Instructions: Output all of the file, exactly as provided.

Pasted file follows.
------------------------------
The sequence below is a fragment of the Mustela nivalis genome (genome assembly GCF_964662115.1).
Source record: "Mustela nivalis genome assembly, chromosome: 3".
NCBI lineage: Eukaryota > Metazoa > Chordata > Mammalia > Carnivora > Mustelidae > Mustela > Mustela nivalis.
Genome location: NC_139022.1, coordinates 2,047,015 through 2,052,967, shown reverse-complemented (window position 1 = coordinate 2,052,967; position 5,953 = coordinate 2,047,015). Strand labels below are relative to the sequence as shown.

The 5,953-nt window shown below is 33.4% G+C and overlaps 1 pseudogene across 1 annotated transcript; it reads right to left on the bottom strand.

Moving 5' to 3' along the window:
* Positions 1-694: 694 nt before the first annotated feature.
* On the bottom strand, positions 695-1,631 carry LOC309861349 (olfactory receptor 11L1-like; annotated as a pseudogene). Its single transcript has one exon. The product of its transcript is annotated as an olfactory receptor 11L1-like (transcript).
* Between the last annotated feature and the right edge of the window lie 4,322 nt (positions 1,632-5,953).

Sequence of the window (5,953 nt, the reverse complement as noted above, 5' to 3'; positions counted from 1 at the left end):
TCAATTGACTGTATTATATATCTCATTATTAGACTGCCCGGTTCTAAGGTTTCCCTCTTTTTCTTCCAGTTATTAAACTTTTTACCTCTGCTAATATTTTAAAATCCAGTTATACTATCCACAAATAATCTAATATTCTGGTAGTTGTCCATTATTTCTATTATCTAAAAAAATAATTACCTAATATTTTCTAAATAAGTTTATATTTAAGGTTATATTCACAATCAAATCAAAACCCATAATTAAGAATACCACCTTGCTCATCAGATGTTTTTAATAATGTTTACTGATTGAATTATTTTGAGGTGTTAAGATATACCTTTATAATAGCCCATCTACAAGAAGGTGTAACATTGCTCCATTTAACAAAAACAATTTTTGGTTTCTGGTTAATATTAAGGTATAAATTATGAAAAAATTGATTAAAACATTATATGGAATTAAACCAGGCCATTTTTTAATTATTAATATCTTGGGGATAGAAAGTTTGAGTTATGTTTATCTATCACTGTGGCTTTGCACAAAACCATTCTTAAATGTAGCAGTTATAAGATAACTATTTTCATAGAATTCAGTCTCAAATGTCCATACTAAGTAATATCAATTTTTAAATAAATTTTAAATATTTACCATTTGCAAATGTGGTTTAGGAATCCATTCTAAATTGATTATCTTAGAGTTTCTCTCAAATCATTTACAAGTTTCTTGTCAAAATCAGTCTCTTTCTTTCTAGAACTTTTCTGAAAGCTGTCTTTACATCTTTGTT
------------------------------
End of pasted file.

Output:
The sequence below is a fragment of the Mustela nivalis genome (genome assembly GCF_964662115.1).
Source record: "Mustela nivalis genome assembly, chromosome: 3".
NCBI lineage: Eukaryota > Metazoa > Chordata > Mammalia > Carnivora > Mustelidae > Mustela > Mustela nivalis.
Genome location: NC_139022.1, coordinates 2,047,015 through 2,052,967, shown reverse-complemented (window position 1 = coordinate 2,052,967; position 5,953 = coordinate 2,047,015). Strand labels below are relative to the sequence as shown.

The 5,953-nt window shown below is 33.4% G+C and overlaps 1 pseudogene across 1 annotated transcript; it reads right to left on the bottom strand.

Moving 5' to 3' along the window:
* Positions 1-694: 694 nt before the first annotated feature.
* On the bottom strand, positions 695-1,631 carry LOC309861349 (olfactory receptor 11L1-like; annotated as a pseudogene). Its single transcript has one exon. The product of its transcript is annotated as an olfactory receptor 11L1-like (transcript).
* Between the last annotated feature and the right edge of the window lie 4,322 nt (positions 1,632-5,953).

Sequence of the window (5,953 nt, the reverse complement as noted above, 5' to 3'; positions counted from 1 at the left end):
TCAATTGACTGTATTATATATCTCATTATTAGACTGCCCGGTTCTAAGGTTTCCCTCTTTTTCTTCCAGTTATTAAACTTTTTACCTCTGCTAATATTTTAAAATCCAGTTATACTATCCACAAATAATCTAATATTCTGGTAGTTGTCCATTATTTCTATTATCTAAAAAAATAATTACCTAATATTTTCTAAATAAGTTTATATTTAAGGTTATATTCACAATCAAATCAAAACCCATAATTAAGAATACCACCTTGCTCATCAGATGTTTTTAATAATGTTTACTGATTGAATTATTTTGAGGTGTTAAGATATACCTTTATAATAGCCCATCTACAAGAAGGTGTAACATTGCTCCATTTAACAAAAACAATTTTTGGTTTCTGGTTAATATTAAGGTATAAATTATGAAAAAATTGATTAAAACATTATATGGAATTAAACCAGGCCATTTTTTAATTATTAATATCTTGGGGATAGAAAGTTTGAGTTATGTTTATCTATCACTGTGGCTTTGCACAAAACCATTCTTAAATGTAGCAGTTATAAGATAACTATTTTCATAGAATTCAGTCTCAAATGTCCATACTAAGTAATATCAATTTTTAAATAAATTTTAAATATTTACCATTTGCAAATGTGGTTTAGGAATCCATTCTAAATTGATTATCTTAGAGTTTCTCTCAAATCATTTACAAGTTTCTTGTCAAAATCAGTCTCTTTCTTTCTAGAACTTTTCTGAAAGCTGTCTTTACATCTTTGTT